A summer heat wave

  • Image 1: People seen enjoying the summer weather. Photo by Sean Dempsey/PA Wire/Press Association Images

    Image 2: A map of the forecast temperature anomalies across the UK on Sunday 7th July 2013

    Image 3: A satellite image showing clear skies over large areas of the UK at 14:30 on Saturday 6th July 2013

  • A summer heat wave
    06.07.2013 14:02

    As we come to the end of the first week of July, summer appears to have finally arrived with many parts of the UK experiencing above average temperatures and plenty of sunshine. In the wake of the past few summers, a prolonged spell of settled weather with minimal precipitation and above average temperatures and sunshine has become somewhat of a rarity. In fact, it was seven years ago, in the summer of 2006, when the UK last saw prolonged ‘heat wave’ conditions (with temperatures reaching 36.5C at Wisley in Surrey on 19th July).

    A heat wave is defined in various ways across the world, depending on regional climate, among other factors. The World Meteorological Organization (WMO) defines a heat wave as five or more consecutive days in which the average daily maximum temperature is exceeded by at least 5C. Image 2 (on the left) shows a snapshot of forecast temperature anomalies across the UK on Sunday. It can be seen that almost all locations are predicted to be warmer than average with a few locations set to be 7C above average. Meteorologically speaking, summer in the northern hemisphere takes place between 1st June and 31st August each year. This marks the period when the UK typically experiences the highest temperatures and is the time when heat wave conditions are most likely.

    A combination of factors determines a prolonged spell of fine and very warm weather in the UK. Unlike recent summers, the jet stream has tracked to the north of the country, thereby allowing high pressure to build across the UK from the south. In doing so, any rain-bearing weather fronts from the Atlantic are forced to north and temperatures steadily rise under sunny skies.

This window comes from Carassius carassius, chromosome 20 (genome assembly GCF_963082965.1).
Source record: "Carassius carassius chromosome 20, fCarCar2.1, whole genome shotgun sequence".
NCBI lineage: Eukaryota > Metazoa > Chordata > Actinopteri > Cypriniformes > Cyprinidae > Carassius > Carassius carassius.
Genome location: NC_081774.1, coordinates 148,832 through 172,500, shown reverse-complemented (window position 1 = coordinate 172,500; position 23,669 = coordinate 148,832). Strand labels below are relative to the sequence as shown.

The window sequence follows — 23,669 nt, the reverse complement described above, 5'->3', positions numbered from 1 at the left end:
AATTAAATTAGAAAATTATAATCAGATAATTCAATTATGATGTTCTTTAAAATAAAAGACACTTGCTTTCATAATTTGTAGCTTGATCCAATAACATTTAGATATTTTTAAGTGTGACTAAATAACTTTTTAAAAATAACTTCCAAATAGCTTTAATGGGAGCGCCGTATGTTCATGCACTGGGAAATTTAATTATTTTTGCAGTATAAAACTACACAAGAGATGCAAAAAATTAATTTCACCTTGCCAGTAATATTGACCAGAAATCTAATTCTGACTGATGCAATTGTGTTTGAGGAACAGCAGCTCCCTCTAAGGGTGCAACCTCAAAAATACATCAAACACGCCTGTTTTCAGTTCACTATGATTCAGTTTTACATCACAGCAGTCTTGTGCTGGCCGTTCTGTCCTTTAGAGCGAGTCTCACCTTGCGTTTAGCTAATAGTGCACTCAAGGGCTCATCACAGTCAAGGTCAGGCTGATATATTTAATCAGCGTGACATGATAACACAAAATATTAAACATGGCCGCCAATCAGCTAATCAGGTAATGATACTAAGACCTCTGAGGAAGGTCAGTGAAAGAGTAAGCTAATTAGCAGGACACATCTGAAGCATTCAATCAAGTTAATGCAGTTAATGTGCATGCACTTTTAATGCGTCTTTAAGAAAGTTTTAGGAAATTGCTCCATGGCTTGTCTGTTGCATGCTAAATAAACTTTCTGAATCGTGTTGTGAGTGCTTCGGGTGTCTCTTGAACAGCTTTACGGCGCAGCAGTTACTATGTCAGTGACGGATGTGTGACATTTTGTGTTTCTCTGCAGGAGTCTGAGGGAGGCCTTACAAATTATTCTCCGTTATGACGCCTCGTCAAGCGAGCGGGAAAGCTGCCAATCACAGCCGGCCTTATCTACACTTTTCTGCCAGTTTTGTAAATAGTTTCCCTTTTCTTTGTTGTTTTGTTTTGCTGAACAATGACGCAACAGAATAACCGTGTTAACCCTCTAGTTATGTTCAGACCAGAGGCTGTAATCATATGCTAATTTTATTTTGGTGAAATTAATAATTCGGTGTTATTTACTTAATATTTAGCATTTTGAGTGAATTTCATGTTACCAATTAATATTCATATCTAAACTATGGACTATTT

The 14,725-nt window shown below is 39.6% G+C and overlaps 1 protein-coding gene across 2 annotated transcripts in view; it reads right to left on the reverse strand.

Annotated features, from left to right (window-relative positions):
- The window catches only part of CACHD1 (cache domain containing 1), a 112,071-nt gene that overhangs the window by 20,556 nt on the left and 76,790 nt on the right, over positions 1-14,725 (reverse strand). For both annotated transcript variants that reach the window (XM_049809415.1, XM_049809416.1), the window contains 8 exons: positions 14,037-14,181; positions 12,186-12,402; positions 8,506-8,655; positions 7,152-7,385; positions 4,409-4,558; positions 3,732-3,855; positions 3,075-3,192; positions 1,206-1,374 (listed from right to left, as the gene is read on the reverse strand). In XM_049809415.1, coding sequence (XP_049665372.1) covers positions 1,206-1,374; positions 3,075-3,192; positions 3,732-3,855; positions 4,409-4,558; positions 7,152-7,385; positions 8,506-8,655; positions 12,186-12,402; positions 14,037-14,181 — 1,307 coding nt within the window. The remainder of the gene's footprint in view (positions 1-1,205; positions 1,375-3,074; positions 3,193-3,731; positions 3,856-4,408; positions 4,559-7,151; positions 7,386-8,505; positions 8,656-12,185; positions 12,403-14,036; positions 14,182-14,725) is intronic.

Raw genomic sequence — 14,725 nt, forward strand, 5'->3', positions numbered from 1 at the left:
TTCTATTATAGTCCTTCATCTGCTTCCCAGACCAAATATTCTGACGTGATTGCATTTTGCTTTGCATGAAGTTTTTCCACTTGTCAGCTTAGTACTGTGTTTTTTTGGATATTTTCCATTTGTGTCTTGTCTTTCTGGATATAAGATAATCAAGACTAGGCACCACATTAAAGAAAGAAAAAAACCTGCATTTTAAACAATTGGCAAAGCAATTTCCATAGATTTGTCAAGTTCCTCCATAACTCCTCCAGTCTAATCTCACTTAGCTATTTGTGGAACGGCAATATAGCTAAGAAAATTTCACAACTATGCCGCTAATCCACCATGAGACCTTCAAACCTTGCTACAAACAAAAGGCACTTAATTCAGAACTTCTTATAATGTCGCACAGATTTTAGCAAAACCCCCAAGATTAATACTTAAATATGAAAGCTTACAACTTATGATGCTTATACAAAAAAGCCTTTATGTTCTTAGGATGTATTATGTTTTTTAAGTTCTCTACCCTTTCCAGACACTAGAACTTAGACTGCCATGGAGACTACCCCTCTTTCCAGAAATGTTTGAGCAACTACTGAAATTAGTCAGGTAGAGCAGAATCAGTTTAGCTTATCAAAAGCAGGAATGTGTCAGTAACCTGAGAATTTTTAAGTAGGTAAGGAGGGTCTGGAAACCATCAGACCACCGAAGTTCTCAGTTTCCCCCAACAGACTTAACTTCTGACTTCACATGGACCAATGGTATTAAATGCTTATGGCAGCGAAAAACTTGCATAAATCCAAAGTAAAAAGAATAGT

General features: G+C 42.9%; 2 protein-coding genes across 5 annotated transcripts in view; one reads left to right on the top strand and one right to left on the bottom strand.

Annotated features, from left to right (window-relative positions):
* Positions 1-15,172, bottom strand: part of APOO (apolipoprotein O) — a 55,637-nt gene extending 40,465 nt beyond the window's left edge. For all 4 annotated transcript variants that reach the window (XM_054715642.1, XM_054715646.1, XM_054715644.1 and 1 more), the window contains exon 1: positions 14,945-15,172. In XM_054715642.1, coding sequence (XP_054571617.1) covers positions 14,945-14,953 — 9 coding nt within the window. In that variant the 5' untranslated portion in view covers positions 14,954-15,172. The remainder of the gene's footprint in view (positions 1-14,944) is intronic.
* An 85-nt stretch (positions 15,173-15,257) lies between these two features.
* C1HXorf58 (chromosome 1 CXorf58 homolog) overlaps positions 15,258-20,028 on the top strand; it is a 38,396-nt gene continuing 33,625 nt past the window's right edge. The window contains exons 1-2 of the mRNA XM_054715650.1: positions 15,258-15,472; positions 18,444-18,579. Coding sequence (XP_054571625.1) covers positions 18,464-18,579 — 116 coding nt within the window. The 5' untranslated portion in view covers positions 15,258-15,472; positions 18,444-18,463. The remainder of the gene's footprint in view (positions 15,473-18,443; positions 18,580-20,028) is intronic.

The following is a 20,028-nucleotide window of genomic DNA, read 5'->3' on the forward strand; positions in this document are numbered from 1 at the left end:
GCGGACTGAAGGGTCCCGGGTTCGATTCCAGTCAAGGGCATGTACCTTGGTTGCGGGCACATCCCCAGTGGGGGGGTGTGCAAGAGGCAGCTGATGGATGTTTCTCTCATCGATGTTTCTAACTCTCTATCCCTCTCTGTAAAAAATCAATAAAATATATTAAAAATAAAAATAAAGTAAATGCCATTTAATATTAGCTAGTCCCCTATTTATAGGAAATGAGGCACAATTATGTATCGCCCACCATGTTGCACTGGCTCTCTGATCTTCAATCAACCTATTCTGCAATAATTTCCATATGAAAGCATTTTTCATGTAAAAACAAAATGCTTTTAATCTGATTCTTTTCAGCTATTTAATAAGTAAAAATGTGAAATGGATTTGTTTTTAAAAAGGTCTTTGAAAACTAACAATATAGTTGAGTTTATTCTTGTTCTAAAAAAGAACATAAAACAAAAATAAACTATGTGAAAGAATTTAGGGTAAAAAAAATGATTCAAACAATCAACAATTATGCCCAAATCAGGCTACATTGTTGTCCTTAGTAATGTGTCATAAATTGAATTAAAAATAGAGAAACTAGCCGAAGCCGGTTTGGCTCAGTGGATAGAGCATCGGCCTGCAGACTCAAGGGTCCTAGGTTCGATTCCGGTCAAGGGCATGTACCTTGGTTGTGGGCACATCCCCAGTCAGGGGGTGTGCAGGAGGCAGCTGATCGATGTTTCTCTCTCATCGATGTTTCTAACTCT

Remembered for its hosepipe bans and soaring temperatures, the summer of 1976 was notably hot with persistent anticyclonic weather patterns over the UK. Following an already exceptionally dry 12 months, heat waves exacerbated droughts with some areas seeing no precipitation at all for more than a month at a time. Not only was this summer overall the hottest on record, it also broke the record for highest June temperature, with 35.6C recorded at Southampton on the 28th.

    The European heat wave of 2003 was perhaps most influential on France, where approximately 15,000 people lost their lives as a result of the heat. However, the effects were also remarkable across the Channel, breaking the record for the highest temperature recorded in the UK (38.5C in Broadgate, Kent on 10th August) – a record that is yet to be beaten! Temperatures exceeded the 30C mark in various locations across the UK on ten separate days during that summer. Around 2,000 heat-related deaths occurred in the UK and wheat production fell by 12%, prompting the Department of Health and the Met Office to create the ‘Heat-Health Watch’ – a project which aims to give advanced warning of hot weather between 1st June and 15th September each year.

    As the area of high pressure retrogresses slightly westward in the coming days, a slight change in the orientation of the isobars will bring cooling northerly breezes to North Sea coastal areas with highs of just 14C forecast in some places on Wednesday. Nevertheless, with the anticyclone showing no clear signs of movement in the next ten days or so, plenty more dry, fine and warm weather can be expected across large parts of the UK; news which may not be music to the ears of many farmers, following the driest June since 2006.

    By: John Lee